Since 2015, RCK have been cooking and distributing 1200-1500 hot meals a day to displaced people camped around Calais and Dunkirk. It’s an effort impressive in scale and delivered with expertise and care on minimal resources. An effort made only more impressive by the self-organisation the place runs on; decisions are made collectively through daily meetings. It was there, while washing more pots and preparing veg – that I found out about the group in Ventimiglia. RCK cook from 9 a.m., distributions start mid-afternoon and they work until past 7 p.m. and like Kesha Niya, these efforts are entirely driven by volunteers, many of whom are informed, compassionate young people looking for an immediate means to make some difference in a world they’ve inherited. One young woman travels down from studying for a degree in International Relations at Edinburgh Uni to help out here. She says she can’t wait until she has graduated so she can be here longer, although she’s still trying to figure out how to support herself to do so. She says she loves meeting the people out on distribution; getting to know familiar faces but she also mentions how the self-organising works for her. It seems the streamlined operation is the result of many people’s expertise and creativity – problem solving together to make things flow more smoothly.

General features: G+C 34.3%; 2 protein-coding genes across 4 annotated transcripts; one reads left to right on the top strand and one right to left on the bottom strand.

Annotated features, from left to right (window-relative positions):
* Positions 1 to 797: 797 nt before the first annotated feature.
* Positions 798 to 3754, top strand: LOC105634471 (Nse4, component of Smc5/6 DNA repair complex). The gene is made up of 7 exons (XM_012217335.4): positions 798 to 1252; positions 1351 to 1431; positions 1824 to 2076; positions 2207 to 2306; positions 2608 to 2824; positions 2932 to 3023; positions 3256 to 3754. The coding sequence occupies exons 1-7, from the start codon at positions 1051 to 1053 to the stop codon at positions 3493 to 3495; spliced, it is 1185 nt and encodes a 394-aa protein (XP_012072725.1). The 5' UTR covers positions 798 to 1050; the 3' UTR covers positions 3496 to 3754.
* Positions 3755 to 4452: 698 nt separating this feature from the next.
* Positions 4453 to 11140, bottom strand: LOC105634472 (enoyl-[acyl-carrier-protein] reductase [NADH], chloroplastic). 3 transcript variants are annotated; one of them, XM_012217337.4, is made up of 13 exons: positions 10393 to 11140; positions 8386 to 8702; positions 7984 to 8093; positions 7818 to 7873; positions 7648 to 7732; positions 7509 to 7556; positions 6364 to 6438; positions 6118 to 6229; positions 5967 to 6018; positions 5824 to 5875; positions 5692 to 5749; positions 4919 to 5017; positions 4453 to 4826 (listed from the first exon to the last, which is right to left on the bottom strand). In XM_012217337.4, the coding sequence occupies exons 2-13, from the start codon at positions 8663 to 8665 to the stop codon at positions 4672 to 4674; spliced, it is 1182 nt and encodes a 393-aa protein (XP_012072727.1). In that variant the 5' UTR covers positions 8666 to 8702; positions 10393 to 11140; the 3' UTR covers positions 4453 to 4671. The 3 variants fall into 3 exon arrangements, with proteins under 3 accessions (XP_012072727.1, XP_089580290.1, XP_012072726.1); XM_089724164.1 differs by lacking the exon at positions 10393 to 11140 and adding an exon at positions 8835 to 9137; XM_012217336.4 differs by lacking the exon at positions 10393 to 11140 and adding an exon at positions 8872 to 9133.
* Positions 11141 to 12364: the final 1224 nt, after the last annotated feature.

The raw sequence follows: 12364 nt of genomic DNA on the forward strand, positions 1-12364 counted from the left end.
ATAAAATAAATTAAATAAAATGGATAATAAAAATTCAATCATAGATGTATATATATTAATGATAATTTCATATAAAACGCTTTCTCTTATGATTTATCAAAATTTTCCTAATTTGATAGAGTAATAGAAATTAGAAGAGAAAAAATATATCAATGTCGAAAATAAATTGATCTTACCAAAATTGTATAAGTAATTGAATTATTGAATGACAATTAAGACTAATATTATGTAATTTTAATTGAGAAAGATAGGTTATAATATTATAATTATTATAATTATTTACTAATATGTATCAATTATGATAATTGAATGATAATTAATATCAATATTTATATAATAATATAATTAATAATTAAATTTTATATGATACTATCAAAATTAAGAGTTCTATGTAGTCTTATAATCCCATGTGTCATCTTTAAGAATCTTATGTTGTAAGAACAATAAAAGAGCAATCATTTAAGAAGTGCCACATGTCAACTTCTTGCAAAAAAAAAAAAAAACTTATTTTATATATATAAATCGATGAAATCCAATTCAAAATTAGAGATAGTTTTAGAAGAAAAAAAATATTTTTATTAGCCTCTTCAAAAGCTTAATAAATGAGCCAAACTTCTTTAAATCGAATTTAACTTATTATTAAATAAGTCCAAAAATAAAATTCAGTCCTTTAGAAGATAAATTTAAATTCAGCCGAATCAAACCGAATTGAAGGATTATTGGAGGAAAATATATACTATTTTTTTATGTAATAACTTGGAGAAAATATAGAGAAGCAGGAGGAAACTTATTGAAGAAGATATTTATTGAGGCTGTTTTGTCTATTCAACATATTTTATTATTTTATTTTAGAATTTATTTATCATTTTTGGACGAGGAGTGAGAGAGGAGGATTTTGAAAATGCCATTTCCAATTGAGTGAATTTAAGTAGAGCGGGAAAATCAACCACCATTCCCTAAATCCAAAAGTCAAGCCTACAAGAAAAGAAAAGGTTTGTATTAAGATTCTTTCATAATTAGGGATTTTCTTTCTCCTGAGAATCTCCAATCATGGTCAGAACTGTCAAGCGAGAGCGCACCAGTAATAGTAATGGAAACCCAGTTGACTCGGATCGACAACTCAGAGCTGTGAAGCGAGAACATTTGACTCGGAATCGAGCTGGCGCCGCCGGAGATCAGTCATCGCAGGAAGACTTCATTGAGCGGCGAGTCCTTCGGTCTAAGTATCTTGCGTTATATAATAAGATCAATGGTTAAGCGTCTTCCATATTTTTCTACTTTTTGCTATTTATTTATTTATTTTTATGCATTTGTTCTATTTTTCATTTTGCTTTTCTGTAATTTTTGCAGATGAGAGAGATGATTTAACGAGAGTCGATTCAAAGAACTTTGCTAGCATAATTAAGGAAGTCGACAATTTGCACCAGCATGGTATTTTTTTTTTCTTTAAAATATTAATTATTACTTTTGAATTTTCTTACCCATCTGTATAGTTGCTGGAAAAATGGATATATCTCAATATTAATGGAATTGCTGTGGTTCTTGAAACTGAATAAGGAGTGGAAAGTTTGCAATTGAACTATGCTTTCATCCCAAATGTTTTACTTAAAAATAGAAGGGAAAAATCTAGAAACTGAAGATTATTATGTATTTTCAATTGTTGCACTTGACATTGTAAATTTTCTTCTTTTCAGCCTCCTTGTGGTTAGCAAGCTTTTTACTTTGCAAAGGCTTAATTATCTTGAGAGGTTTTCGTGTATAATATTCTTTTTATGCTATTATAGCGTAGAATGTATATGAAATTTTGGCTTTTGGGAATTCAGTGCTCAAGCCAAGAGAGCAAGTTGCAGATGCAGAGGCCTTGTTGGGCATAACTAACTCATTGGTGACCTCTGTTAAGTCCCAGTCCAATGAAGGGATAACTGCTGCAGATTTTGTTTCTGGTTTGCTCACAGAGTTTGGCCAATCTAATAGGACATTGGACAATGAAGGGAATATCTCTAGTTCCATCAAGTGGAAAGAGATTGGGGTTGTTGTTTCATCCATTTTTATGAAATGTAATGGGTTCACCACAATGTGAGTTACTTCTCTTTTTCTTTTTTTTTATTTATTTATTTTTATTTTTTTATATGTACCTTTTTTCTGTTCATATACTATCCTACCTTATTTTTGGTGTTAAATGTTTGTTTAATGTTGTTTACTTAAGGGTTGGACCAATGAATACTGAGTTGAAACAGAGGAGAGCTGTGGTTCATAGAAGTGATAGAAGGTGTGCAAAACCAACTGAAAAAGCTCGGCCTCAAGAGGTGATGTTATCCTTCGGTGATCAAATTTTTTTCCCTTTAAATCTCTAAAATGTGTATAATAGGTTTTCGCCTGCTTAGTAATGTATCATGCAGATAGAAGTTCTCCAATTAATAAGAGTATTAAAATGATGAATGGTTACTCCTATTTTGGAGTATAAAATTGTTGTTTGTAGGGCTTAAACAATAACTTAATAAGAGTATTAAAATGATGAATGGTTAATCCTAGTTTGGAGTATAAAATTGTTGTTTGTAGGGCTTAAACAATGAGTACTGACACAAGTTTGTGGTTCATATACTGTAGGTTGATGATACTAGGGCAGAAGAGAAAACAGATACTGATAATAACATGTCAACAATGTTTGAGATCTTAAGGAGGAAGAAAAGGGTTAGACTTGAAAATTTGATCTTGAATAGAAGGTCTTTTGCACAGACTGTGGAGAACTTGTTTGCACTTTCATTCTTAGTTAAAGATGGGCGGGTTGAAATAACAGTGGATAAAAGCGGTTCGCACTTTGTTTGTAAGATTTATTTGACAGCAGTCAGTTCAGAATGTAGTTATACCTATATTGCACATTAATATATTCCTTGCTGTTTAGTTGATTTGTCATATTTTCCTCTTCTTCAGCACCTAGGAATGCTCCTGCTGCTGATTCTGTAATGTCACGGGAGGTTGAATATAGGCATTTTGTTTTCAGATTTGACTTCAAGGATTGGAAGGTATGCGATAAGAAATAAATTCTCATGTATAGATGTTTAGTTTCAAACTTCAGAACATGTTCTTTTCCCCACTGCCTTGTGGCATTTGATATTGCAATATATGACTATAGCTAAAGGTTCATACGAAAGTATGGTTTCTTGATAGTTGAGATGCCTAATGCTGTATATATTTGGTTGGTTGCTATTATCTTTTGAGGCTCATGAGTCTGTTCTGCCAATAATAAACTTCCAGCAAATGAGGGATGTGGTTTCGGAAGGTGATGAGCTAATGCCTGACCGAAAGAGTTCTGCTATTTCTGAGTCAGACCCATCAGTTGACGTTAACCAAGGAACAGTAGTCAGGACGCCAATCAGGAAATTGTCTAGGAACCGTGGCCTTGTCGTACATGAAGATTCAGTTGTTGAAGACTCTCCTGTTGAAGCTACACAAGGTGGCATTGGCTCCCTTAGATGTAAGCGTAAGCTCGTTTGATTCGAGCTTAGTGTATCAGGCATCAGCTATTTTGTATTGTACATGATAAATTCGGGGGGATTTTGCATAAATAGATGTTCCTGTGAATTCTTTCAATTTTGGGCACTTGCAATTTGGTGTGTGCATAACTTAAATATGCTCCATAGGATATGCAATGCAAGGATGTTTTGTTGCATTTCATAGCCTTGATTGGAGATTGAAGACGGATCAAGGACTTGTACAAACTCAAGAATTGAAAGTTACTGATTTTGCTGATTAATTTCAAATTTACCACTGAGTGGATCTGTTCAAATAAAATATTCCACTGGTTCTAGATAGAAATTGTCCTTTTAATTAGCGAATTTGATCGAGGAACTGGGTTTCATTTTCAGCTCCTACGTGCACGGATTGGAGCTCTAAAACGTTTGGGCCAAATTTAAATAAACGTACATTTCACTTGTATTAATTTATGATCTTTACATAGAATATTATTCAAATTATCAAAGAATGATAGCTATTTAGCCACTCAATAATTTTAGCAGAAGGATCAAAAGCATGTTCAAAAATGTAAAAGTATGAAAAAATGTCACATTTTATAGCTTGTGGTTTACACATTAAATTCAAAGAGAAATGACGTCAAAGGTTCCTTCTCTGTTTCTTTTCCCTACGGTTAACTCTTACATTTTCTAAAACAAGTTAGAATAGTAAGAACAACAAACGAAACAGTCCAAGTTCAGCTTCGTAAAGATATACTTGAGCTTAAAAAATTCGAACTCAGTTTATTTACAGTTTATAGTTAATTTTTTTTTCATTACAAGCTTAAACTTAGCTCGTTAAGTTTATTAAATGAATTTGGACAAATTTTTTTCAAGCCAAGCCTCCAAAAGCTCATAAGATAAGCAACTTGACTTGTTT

She feels her contributions are not only welcome but useful. They were also able to absorb significant numbers of new volunteers and very quickly have them on a useful task. Here people are working long hours for no pay and the atmosphere borders on festival-like at times; loud tunes pump out and a disco light pulsates over the huge pots of curry cooking. It’s also clear that a ton of relevant expertise has landed and informed the running of the place in ways that just make sense – I’m there during the weekly deep clean that would put a professional kitchen to shame. I mention this as there’s something that strikes me that relates to John Holloway’s ‘doing’ as distinct from alienated labour and Illich’s autonomous action that are important in acting out, of finding ways to degrow and regrow, of adapting to crisis.